By TESA GLASS
MT. VERNON — —
The most recent information released on poverty rates around the state show Jefferson County with 17.6 percent poverty.
The report, released by the Heartland Alliance Ending Poverty and conducted by the Social IMPACT Research Center, places the state with a 33 percent poverty level.
“One third of Illinois residents are in poverty or near it,” said Amy Rynell, senior director of the Social IMPACT Research Center. “Over one in five of our children are poor. And, the situation has only gotten worse in recent years, with poverty among all ages rising from 11.9 percent in 2007 to 15 percent most recently. This report provides reliable information about the scope and scale of poverty in Illinois so our state and local leaders, concerned citizens, funders, businesses, communities of faith and community-based organizations have a better sense of how to approach ending poverty at a critical point in history.”
The report shows 28 of the 102 counties have a poverty rate between 15 and 20 percent.
“Nearly 1.9 million Illinoisans (15 percent) live in poverty,” the report states. “A family of four is poor if its annual income is below $23,021. Of the 1.9 million experiencing poverty, 55 percent are female, 35 percent are children, 46 percent are minorities, 84 percent are native born, 14 percent have a disability (and) 46 percent are in extreme poverty, with incomes below 50 percent of the poverty level. Another 2.2 million Illinoisans (17.9 percent) are living close enough to the poverty line (with incomes between 100 and 199 percent of the poverty level) that they could easily fall below it at any time. Together these two groups of Illinoisans comprise Illinois’ 33 percent.”
According to the report, Jefferson County had an 8.4 unemployment rate as of September 2012, a .5 percent decrease from 2011. The poverty rate of 17.6 percent is an increase of .6 percent over the previous year. The child poverty rate increased by 2.6 percent for Jefferson County, coming in at 27.5 percent.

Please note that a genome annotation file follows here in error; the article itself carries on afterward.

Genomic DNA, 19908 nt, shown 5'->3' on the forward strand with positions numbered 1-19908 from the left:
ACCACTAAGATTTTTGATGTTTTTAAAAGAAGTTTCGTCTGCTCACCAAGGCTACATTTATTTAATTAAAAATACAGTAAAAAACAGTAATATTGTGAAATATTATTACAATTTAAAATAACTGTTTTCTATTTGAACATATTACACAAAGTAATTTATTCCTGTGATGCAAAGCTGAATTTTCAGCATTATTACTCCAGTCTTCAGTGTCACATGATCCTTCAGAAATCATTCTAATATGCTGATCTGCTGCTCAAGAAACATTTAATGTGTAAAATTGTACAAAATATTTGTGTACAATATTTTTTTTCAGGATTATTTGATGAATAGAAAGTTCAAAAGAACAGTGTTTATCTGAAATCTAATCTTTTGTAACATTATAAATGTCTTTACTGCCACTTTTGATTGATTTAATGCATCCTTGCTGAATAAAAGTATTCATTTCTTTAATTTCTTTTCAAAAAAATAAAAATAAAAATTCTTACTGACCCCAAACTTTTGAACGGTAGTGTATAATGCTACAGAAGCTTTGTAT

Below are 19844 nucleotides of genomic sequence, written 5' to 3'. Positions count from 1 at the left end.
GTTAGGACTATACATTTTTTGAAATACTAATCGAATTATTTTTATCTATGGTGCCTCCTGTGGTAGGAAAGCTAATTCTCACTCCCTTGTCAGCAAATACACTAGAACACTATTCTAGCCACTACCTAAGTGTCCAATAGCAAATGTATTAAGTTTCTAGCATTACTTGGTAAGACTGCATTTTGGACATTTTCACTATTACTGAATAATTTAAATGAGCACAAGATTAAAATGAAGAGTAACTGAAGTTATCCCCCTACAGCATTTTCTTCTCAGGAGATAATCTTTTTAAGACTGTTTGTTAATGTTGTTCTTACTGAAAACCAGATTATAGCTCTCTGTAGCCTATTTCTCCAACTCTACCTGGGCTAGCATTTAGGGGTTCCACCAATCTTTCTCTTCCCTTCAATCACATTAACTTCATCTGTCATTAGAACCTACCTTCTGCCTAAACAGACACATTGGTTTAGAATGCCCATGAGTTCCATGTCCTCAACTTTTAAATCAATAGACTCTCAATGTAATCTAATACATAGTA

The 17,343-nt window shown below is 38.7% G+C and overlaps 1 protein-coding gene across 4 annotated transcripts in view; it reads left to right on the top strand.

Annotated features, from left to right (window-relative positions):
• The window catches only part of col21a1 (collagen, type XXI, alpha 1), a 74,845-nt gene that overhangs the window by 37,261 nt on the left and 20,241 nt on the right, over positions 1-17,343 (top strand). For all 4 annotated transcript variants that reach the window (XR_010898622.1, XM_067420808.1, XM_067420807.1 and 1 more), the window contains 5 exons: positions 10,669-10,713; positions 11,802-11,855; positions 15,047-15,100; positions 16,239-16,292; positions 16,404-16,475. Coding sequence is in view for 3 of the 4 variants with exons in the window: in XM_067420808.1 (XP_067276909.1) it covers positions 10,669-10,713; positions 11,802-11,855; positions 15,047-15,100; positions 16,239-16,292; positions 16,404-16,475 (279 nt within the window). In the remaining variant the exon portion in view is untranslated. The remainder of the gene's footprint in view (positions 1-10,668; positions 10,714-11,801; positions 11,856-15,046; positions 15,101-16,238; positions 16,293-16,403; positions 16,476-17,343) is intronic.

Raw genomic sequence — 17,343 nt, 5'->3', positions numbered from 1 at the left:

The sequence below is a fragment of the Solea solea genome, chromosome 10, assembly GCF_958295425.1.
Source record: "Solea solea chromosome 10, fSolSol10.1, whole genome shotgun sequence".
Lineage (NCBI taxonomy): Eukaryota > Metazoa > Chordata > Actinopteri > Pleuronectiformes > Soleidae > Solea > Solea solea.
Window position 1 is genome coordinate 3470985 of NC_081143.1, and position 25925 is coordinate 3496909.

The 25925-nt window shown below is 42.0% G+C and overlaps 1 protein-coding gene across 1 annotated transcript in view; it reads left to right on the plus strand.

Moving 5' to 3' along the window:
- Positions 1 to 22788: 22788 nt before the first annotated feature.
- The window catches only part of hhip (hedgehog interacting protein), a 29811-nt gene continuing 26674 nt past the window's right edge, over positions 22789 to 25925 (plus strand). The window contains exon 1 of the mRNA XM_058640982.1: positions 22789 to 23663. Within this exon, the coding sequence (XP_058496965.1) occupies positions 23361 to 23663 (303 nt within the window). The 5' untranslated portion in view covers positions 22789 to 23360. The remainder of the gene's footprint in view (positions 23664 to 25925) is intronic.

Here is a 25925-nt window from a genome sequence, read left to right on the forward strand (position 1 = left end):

The median household income in the county is at $42,601 — up 1.9 percent from 2010. The report also lists the percentage of severely rent-burdened households for the period of 2007 to 2011; the health uninsured rate for non-seniors; the food security rate; and the average personal debt and the percent with consumer credit scores below 620.
For Jefferson County, the percent of severely rent-burdened households for 2007 to 2011 was at 24.8 percent; the percentage of health uninsured for 2010 was at 13.4 percent; and the percentage with food insecurity for 2010 was 14.8 percent. The average personal debt, as of June 12 was at $6,714 and the percentage of consumers with credit scores below 620 as of June 2012 was 27.2 percent.
The report identifies economic forces such as unemployment, declining wage levels and growing inequality having a direct impact on poverty.
“When combined with other hardships like inadequate education, high rent burden, poor health and lack of access to financial asset-building opportunities, these economic forces create a climate ripe for poverty growth,” the report states. “Every one percentage point increase in the unemployment rate causes a .5 percentage point increase in the poverty rate. Conversely, a 10 percent increase in the median wage lowers the poverty rate by 1.5 percent.”
For surrounding counties, Franklin County came in with an 18.6 percent poverty rate; Hamilton County was at 15.5 percent poverty; Marion County was at 17.1 percent poverty; Washington County came in with a 9.5 percent poverty rate and Wayne County was at a 12.6 percent poverty rate.
There are recommendations contained within the report.
“Recognizing that poverty has no single cause, IMPACT offers the state several recommendations for addressing poverty,” the report states. “Increase the minimum wage (currently $8.25 per hour in Illinois), and expand it to include domestic workers, workers under 18 years old, and workers who rely primarily on tips for their wages so that people who work don’t remain trapped in poverty. Increase access to the state’s 529 college savings program, making college an attainable dream for more Illinois children. Return homeless prevention funding to previous levels to help more families remain housed. Fully implement the Affordable Care Act’s Medicaid expansion and state-based health insurance exchange, and support Illinois’s transition to care coordination programs to help improve health outcomes and maximize cost-effectiveness. Expand retirement saving opportunities through an automatic retirement account program to help struggling families build wealth and escape financial insecurity.”